My dog is anxious, do they have separation anxiety?

The term “separation anxiety” is often misunderstood.  True clinical separation anxiety is not common.  Consult your veterinarian to get a correct diagnosis.

By Laura Pakis, Certified Dog Trainer and Cynologist,

What is Separation Anxiety?

Separation anxiety in dogs is the fear or dislike of isolation, which often results in undesirable behavior.  Separation anxiety is one of the most common causes of canine behavioral problems.

If your dog follows you around from room to room, becomes anxious even if a closed-door separates you, dislikes spending time alone outdoors, and acts depressed or anxious when you are getting ready to leave the house, then your dog may have minor separation problems.

If, however, you are having destruction of property (especially around doors or windows), howling and barking, urination, and defecation, then it is probably severe separation anxiety.  Prescribed drugs are sometimes used as a temporary measure along with the behavior modification program.  Severe cases require a behavior modification program and desensitization to being alone.  This usually takes a very long time.

When left alone, most dogs find a familiar spot and go to sleep.  However, a dog suffering from separation anxiety will become extremely anxious.

Separation anxiety occurs when a dog becomes distressed over the absence of other pack members, humans, or canines.  Not understanding where you or your family has gone or if you will ever return.  Your dog’s way of expressing anxiety over your absence may include chewing, barking, salivating, urinating, defecating, vomiting, self-mutilation, or escape behavior such as chewing through walls, scratching through doors, busting out of cages, or digging under fences (if left outdoors).  In some cases, the dog gets sick, perhaps due to some form of depression.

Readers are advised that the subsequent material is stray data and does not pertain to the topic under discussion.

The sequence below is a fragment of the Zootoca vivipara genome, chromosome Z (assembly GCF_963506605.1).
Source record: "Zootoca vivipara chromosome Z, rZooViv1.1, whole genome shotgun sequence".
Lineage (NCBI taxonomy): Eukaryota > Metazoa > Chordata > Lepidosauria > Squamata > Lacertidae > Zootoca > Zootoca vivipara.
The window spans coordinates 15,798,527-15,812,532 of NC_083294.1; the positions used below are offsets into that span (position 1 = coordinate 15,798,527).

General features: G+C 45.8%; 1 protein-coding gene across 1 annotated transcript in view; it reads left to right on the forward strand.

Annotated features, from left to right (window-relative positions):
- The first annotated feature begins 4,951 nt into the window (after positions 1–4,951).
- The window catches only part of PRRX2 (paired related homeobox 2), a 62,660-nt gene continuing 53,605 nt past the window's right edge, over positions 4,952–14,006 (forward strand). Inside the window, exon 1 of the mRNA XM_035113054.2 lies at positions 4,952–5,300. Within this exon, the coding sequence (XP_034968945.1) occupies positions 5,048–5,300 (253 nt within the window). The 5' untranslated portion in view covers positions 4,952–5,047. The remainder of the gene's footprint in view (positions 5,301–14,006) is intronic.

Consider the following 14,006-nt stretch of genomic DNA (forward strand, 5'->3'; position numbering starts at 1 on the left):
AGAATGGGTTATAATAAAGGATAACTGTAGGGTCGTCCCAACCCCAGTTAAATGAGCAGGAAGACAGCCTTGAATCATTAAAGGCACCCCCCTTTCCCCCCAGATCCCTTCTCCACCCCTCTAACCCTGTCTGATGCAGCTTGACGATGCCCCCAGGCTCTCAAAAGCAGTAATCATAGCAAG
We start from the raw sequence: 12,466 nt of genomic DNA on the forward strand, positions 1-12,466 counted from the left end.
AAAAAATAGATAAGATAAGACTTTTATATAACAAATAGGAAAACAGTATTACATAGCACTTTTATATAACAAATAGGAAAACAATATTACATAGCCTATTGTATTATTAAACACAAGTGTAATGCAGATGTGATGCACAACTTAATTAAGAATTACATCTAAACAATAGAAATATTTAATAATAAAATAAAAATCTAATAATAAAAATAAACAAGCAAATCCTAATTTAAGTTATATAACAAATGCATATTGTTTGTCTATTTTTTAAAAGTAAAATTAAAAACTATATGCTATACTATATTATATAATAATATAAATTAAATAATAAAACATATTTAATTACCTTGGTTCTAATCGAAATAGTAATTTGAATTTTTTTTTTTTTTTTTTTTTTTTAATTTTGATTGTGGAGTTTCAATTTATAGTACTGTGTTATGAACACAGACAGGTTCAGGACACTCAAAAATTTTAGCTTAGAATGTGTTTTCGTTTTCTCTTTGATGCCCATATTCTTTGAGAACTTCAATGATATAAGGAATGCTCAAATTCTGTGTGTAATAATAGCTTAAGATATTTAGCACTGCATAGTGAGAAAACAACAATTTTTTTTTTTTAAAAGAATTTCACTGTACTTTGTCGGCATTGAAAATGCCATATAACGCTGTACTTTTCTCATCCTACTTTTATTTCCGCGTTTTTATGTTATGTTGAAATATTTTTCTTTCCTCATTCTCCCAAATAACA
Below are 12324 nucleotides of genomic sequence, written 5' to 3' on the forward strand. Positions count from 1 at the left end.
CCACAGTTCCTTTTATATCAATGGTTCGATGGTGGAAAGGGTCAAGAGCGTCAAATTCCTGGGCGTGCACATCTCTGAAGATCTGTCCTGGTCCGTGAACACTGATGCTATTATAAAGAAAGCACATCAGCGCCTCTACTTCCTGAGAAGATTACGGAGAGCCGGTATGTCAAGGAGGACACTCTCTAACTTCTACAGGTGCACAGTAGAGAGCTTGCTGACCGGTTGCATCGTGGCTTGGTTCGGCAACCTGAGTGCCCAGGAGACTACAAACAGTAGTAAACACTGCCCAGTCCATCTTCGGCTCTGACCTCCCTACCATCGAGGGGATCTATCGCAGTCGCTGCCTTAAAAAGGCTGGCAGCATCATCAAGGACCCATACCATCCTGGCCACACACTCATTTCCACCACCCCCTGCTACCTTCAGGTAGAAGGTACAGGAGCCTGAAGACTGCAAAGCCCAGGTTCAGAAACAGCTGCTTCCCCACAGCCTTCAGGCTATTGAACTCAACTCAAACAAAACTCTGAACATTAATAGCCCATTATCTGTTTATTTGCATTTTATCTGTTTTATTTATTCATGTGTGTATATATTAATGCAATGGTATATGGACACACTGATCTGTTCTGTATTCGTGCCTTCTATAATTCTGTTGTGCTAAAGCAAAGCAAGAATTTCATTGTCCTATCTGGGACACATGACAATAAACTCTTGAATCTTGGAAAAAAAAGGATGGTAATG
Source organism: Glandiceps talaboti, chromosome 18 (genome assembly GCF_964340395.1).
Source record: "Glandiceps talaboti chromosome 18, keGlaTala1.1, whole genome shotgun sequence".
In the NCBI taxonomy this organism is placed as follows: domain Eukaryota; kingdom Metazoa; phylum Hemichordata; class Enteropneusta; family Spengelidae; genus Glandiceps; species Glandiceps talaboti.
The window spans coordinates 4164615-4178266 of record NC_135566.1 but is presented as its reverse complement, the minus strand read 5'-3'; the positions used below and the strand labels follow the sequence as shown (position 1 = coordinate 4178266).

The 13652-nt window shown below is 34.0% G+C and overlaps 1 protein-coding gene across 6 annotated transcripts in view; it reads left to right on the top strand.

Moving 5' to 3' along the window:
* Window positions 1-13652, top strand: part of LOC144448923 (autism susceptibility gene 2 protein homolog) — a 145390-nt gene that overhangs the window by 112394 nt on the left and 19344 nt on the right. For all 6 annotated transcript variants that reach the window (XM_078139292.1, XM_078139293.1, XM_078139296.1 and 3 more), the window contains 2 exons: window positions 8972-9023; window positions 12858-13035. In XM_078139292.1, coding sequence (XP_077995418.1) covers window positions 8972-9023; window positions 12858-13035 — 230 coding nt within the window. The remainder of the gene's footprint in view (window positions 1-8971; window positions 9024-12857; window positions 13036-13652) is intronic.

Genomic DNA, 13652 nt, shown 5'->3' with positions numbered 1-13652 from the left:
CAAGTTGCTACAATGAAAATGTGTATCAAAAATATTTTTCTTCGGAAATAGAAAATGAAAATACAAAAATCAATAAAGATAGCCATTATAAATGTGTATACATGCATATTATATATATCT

Often it is the exits and entrances to the home that the dog targets for destruction.

The destruction is not an attempt to seek revenge on the owner for leaving but is actually a panic response.  Separation anxiety can compare to humans suffering from panic attacks, so even if the physical signs are not obvious, the psychological stress can be severe.  To help your dog overcome this normal response, we need to progress and slowly minimize stress gradually.  Your goal is to help your dog accept separation without stressing in the first place and to remain calm during prolonged separation.

Separation anxiety can sometimes happen when:

  • the dog has never or rarely been left alone
  • after going away to a boarding kennel or shelter
  • after a change in the family’s routine, such as a new work schedule, moving to a new home, a new person living in the home, or a person leaving the home
  • after a long interval such as a vacation with you and your dog constantly together

 Giving a dog too much or the wrong type of attention can lead to such stress-related behaviors

In some cases, the constant attention and petting a dog receives when its owners are home can make the stress worse when they are absent.  Examples include:

  • petting the dog too much for merely existing
  • allowing the dog to sleep in a bed before behavior issues are resolved
  • petting and playing with the dog when they demand it
  • petting to calm the dog down when he is scared, stressed, angry, etc.
  • excitable greeting of the dog upon awakening or arriving home

These actions can make the dog too dependent and create neediness. This neediness cannot be fulfilled when the dog is alone. If the dog is experiencing stress when left alone, he will do things that he should not do. It is important to keep a balance so that the dog does not feel alone when you are gone.

Let’s talk dogs, or even better, let’s learn about dogs.  Set aside some time to receive Spike’s dog blogs by Acme Canine.
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